The Sister Chapel started with one woman’s idea to create an artistic tribute for strong, empowering women and now there are 11 paintings. Mimicking the layout and meaning behind the famous art of the Sistine Chapel, a major religious site in Vatican City, the gallery’s name and layout take direct inspiration.
The products of this idea are now on permanent display in room 110 of Westby Hall at Rowan University, thanks to a generous gift from the Shirley Gorelick Foundation.
In 1974, feminist-activist Ilise Greenstein envisioned a “hall of fame” to commend woman’s accomplishments through the lens of other females. She reached out to 12 artists, 11 of which were asked to paint their ideal woman heroes. They were given only two requirements; they must paint on a nine-by-five-foot canvas to ensure continuity and they must feature an iconic woman of their choosing.
Older Style: Artemisia Gentileschi by May Stevens; Joan of Arc by Elsa M. Goldsmith. / Photo via Chelsea Valcourt
Some artists, such as Elsa M. Goldsmith, took the prompt realistically and painted portraits of real, powerful women such as Joan of Arc. Others went on a more religious path, like Cynthia Mailman who painted God as a woman. Sharon Wybrants took more creative liberty and created a self-portrait in which she is dressed as Superwoman.
In the center of these paintings is a mirrored ceiling that Greenstein devised to remind visitors that there is no ceiling and no limit to a woman’s potential.
“Many of the artists in the Sister Chapel were activists but the painters were from the mid-70s when feminism was at a peak time,” Mary Salvante, gallery and exhibitions program director at Rowan University, said. “It was also a very politically charged time [and] around the time when the idea of environmental conservation was launching so there was a lot of progress and progressive thinking at that time.”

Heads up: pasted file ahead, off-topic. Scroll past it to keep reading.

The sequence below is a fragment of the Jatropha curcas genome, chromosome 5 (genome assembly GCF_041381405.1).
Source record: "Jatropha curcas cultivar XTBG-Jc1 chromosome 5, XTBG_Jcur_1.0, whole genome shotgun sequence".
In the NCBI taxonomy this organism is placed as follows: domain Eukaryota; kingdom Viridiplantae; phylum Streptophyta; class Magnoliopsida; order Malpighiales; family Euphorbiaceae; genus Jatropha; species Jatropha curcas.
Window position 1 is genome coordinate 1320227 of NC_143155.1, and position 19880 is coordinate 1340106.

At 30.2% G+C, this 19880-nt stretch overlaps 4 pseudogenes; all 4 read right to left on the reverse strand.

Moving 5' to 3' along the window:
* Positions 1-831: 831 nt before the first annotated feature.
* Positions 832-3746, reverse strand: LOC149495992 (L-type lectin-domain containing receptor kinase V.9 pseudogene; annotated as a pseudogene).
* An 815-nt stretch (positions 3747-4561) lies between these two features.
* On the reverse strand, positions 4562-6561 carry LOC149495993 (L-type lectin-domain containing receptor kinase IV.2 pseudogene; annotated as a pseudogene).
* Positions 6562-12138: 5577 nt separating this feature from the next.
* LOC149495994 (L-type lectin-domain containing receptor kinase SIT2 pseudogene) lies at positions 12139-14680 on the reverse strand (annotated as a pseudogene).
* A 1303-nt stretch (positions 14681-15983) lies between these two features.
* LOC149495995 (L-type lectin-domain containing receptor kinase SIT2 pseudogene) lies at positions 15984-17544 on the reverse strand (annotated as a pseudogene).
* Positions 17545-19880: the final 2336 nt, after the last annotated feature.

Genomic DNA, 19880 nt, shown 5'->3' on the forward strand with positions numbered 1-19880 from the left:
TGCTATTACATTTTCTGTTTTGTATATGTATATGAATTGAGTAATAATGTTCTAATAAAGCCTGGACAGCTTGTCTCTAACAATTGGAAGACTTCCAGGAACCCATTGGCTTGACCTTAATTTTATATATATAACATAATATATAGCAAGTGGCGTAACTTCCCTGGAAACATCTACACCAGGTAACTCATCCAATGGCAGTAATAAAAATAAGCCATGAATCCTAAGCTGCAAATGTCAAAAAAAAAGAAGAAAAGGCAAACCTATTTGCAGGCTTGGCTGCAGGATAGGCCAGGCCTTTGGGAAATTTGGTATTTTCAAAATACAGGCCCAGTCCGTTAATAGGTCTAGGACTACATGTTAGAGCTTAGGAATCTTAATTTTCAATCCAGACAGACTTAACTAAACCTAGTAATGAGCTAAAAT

The Candidate: Bella Abzug / Photo via Chelsea Valcourt
The women in these paintings represent the great female artists, politicians, writers, activists and thinkers of that time. These paintings, when assembled, transmit a strong message of the strength found in womanhood that cannot be ignored.
It’s a message that was relevant then and now. Women continue to fight for equality in a society that feels as though it has the power to determine a woman’s role. This exhibit provides a shining example of the incredible, creative work women can accomplish even in the face of opposition.
Stop by Westby Hall to see the empowering works of June Blum, Maureen Connor, Martha Edelheit, Elsa M. Goldsmith, Shirley Gorlick, Ilise Greenstein, Betty Holiday, Diana Kurz, Cynthia Mailman, Alice Neel, Sylvia Sleigh, May Stevens and Sharon Wybrants.
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